I don’t remember exactly how she got me past my insolence. It could have been the explanation that the story was told by the horse or it could have been the offer she made for me to just read the first page and if I didn’t like it, she would look for something else. Whatever it was, though, I owe her immeasurably. I LOVED this book, and the introduction to historical fiction was a turning point in my education.

I experienced something that could make aspects of history enjoyable, even for a devout history-hater. I found that reading the right book could help me learn what seemed impossible to learn otherwise. This also demonstrated how a spoonful of sugar could work wonders, even for someone as unreachable as I was at that point. To this day, I continue utilizing that lesson in everything that I create for kids, from educational assemblies to books intended to excite reluctant readers into the fold.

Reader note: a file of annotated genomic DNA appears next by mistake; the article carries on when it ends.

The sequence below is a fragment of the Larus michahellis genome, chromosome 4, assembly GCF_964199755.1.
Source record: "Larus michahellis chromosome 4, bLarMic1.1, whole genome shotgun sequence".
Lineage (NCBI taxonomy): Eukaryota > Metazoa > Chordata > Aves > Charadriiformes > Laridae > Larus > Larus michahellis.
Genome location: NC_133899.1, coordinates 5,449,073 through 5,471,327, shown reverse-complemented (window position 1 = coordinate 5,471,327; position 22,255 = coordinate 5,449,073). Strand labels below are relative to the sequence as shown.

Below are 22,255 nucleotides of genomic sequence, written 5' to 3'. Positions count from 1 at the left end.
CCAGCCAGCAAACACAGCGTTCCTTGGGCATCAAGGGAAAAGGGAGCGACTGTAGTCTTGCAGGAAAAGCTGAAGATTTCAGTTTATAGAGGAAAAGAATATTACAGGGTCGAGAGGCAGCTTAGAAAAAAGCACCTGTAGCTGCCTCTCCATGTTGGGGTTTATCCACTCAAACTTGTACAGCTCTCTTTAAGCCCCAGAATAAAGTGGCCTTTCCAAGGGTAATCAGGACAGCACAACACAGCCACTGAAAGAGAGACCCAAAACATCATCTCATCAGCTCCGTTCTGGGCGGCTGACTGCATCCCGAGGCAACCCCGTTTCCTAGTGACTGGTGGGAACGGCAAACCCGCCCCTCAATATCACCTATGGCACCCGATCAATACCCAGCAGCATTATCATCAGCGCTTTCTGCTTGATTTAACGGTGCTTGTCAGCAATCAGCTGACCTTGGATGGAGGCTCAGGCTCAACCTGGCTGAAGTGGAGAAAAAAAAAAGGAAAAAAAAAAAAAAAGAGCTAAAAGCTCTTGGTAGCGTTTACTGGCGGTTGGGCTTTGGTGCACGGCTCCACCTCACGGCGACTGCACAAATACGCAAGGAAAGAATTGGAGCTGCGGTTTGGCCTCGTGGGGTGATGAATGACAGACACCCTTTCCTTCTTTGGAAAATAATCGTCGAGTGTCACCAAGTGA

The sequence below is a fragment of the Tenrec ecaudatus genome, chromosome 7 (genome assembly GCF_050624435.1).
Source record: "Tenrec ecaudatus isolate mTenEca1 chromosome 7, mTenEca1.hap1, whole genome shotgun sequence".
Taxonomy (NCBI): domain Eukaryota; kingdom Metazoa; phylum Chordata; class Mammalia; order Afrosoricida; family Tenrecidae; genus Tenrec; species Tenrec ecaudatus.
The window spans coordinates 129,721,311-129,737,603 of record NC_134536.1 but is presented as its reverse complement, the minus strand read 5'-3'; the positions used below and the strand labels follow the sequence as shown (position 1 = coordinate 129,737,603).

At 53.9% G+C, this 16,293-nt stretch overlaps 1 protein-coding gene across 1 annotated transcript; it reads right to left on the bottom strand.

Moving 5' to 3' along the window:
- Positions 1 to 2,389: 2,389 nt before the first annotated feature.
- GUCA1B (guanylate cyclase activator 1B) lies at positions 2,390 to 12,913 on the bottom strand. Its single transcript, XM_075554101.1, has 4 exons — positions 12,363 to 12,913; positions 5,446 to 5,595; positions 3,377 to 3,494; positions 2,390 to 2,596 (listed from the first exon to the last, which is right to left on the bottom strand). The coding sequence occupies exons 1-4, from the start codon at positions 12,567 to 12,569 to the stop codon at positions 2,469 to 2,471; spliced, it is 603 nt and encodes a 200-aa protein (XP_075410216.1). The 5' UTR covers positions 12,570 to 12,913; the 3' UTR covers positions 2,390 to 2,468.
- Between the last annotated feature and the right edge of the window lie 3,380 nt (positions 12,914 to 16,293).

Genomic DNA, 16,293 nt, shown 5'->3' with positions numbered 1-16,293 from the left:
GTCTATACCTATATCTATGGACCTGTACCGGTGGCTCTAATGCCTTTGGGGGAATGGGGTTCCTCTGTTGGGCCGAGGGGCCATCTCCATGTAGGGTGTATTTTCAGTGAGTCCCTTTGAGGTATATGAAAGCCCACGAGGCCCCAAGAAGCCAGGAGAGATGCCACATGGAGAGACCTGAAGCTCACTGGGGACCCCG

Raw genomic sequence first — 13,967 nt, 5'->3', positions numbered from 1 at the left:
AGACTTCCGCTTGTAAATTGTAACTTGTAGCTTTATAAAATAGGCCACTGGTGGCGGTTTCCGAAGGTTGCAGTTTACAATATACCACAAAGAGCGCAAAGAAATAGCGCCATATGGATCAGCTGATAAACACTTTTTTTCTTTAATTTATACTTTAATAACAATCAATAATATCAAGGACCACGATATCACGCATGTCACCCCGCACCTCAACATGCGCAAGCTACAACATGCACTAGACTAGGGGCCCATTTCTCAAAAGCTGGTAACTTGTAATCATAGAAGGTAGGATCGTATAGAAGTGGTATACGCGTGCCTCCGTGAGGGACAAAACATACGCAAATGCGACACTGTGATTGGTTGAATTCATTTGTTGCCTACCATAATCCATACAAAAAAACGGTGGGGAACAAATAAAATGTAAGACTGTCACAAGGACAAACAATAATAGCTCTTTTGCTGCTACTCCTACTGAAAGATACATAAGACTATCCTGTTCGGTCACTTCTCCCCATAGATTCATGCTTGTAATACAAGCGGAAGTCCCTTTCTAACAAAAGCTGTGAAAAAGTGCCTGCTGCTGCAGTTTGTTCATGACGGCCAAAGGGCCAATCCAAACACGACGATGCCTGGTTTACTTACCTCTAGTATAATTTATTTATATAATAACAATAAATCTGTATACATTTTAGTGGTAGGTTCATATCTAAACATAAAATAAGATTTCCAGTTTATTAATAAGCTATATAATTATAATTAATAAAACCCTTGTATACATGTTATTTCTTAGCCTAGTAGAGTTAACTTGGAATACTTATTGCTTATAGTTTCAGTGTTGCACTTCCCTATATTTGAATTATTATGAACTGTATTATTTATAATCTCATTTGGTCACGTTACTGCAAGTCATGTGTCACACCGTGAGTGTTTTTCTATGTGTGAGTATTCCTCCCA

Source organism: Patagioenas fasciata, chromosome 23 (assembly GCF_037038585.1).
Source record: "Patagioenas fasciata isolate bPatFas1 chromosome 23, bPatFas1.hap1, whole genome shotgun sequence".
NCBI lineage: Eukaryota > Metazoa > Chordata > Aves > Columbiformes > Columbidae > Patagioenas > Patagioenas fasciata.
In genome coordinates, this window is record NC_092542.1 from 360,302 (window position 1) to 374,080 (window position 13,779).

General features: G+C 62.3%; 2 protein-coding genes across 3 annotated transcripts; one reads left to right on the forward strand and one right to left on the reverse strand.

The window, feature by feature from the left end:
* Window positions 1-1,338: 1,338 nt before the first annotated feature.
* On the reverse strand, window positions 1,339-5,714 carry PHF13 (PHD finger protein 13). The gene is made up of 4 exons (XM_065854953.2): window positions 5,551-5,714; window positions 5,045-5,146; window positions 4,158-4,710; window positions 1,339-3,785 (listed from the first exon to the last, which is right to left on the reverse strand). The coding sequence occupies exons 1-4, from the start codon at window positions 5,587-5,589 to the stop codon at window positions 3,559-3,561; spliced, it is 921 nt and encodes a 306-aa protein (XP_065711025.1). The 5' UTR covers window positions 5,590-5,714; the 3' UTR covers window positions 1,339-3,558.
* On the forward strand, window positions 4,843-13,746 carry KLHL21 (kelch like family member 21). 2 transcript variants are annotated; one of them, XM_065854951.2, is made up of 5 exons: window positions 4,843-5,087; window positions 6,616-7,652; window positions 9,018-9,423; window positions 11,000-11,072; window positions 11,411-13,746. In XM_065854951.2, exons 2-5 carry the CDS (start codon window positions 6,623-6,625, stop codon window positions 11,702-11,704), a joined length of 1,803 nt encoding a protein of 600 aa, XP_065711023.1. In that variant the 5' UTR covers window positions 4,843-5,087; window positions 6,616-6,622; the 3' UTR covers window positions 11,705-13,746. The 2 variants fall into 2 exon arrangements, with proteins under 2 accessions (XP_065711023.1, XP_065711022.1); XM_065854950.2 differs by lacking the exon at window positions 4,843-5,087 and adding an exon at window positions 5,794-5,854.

Jeff Nathan, “Boston’s Animated Children’s Author,” will be back for the third year in a row at the Reading For the Love Of It Conference in February. He travels internationally sharing his CurricuLaughs in Language Arts programming, applying music, performing arts and heavy doses of HUMOR to the most challenging aspects of language arts at each elementary grade level. (See www.IncredibleAssemblies.com) His most recent book, Sherlock and Me, was just announced as a 2015 Ben Franklin Award winner for innovation in children’s literature. (See www.SherlockAndMe.com)

Image Credits Copyright: Image by StockUnlimited

Students Make Mind Movies with Graphic Novel Templates

I was thinking the other day about how I write my books and how I read them. The truth is I can’t do either unless I can “see” the action in my mind.  Some say I have a vivid imagination. My husband says I have my ‘head in the clouds’, but the truth is, being able to daydream is a vital skill when it comes to formulating deeper understanding.